One month into the administration of Governor Mike Pence, you can hold one truth to be self-evident: He's not the second coming of his predecessor, Mitch Daniels.
But don't let outward appearances fool you. In assorted subtle ways, Pence has adroitly distances his administration from his predecessor's.
Parse some major moves made by the new governor over the past six-odd weeks and you'll find interesting reversals of tone, message and policy form the past eight years...
Feigenbaum proceeds to cite several examples:
- Restoring much of the power of the Indiana Department of Commerce. Daniels had prided his creation of the Indiana Economic Development Corporation to promote economy. While Pence has not ended the IEDC, he has responded positively to media and legislative complaints about the lack of transparency in IEDC deal-making.
- Pence quietly paused the development of 400 employee fertilizer plant being built in Posey County by Fatima, a company out of Pakistan. Members of Congress had concerns that the company's products were being used in explosive devices targeting Americans. Feigenbaum also noted that Fatima had used the state's backing to float $1.3 billion in bonds for the project.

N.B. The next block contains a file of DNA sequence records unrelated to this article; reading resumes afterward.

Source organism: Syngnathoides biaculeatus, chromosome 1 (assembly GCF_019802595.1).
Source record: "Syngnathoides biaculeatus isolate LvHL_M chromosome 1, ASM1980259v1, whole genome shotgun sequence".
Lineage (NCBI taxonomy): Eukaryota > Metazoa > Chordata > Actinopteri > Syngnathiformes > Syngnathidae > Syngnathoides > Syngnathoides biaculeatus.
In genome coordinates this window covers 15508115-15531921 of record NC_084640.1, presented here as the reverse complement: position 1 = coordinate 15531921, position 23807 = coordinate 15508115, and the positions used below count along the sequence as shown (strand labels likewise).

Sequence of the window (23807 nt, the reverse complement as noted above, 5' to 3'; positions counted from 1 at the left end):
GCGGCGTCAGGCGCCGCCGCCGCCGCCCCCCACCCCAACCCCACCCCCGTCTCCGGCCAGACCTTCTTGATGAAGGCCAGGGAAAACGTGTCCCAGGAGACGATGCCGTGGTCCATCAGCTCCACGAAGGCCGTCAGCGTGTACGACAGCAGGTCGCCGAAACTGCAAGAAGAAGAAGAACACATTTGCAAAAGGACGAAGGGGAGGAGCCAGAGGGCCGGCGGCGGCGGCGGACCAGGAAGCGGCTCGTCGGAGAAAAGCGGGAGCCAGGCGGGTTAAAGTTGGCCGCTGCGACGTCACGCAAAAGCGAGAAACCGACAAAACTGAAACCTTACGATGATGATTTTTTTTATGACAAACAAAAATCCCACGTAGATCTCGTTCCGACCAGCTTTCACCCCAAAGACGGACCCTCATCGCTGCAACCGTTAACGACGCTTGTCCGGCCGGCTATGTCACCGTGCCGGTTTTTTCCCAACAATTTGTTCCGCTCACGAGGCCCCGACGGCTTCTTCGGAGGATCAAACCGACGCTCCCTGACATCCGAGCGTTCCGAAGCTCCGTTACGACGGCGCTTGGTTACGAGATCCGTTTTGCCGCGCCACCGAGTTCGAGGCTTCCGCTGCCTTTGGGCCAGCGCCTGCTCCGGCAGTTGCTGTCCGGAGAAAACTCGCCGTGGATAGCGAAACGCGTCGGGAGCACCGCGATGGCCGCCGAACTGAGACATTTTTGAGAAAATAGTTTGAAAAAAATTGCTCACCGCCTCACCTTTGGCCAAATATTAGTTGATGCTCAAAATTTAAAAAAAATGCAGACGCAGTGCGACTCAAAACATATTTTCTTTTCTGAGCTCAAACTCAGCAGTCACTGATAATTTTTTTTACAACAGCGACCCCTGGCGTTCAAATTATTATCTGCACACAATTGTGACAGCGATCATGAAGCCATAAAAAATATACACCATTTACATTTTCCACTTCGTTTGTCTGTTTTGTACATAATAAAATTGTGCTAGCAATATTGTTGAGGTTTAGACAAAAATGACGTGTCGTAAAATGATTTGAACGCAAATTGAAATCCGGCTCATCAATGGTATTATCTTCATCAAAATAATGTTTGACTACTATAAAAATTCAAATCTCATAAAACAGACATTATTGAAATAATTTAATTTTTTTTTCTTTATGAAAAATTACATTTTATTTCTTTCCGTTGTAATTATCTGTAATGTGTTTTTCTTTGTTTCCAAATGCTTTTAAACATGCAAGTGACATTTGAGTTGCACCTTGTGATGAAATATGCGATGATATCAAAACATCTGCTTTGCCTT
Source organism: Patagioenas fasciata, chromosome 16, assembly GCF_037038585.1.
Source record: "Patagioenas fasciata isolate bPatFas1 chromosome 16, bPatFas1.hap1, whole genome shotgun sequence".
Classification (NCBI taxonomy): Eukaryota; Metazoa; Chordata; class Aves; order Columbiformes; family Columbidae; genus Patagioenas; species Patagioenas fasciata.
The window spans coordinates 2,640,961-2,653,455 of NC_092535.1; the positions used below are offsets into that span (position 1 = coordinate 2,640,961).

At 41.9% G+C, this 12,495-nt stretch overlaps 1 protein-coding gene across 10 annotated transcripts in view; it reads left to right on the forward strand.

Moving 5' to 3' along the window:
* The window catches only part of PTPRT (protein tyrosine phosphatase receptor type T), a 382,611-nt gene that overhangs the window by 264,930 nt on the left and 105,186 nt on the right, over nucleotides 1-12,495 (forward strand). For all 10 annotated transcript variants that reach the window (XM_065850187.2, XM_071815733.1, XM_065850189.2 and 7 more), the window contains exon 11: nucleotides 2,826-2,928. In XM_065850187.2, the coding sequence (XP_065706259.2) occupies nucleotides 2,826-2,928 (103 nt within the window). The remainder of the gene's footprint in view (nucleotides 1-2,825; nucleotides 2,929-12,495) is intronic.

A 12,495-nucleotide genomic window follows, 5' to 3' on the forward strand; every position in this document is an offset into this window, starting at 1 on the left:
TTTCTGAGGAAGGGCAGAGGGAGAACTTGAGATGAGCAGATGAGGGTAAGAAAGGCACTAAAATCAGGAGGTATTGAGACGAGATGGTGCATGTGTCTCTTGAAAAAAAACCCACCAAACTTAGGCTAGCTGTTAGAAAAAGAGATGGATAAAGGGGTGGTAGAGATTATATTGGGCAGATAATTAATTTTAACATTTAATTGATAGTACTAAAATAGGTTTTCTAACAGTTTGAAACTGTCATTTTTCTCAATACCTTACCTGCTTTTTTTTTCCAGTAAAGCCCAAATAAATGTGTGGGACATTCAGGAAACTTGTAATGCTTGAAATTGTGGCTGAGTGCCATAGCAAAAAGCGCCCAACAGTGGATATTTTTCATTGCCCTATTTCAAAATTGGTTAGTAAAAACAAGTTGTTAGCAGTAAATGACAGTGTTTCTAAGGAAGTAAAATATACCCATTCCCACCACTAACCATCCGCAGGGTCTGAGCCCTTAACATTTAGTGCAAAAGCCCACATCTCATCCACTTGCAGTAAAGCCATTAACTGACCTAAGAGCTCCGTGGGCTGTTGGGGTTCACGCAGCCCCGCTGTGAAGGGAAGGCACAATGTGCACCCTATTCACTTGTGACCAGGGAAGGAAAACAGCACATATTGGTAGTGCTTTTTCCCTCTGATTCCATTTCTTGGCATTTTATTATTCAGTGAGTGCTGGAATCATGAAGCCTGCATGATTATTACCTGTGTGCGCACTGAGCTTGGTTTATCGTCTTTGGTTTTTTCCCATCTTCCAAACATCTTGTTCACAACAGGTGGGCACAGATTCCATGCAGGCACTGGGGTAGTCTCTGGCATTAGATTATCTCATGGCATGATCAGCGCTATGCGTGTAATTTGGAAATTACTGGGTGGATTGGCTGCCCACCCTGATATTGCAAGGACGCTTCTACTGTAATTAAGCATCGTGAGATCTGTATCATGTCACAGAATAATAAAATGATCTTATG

- The Pence budget would shift $50 million from horse track subsidies to other priorities.
- Pence didn't oppose the Indiana House bill requiring earlier collection of sales tax by Amazon. Many legislators believed that Governor Daniels had overstepped his authority by inking a deal allowing Amazon to delay collecting the tax despite Amazon in exchange for locating here despite the fact that Amazon was locating in other states while agreeing to immediately begin the collection of sales tax.
- Pence is open to reconsidering the development of the deal for the Rockport coal gasification plant which, in its current form, is on target to cost taxpayers hundreds of millions of dollars. Daniels had fought reconsideration of the project.
Governor Daniels' handling of the budget was nothing short of brilliant. He took us through a the worst recession since the Great Depression without a tax increase, while holding the line on spending, and was willing to finally take on the elephant in the budget room - never ending education spending increases under both Republican and Democratic Governors. But one area where Daniels fell short, and Pence can vastly improve on, is administration. Part of that improvement requires accepting the fact that being elected Governor does not mean you know everything and to be willing to listen to the input of others, particularly legislators who are the governmental eyes and ears around the state It also means admitting when things aren't working and a new direction needs to be taken. Those are character traits more than anything. Feigenbaum makes the case that, although still early, Pence may have those character traits needed to be even a more successful Governor than his predecessor, Mitch Daniels.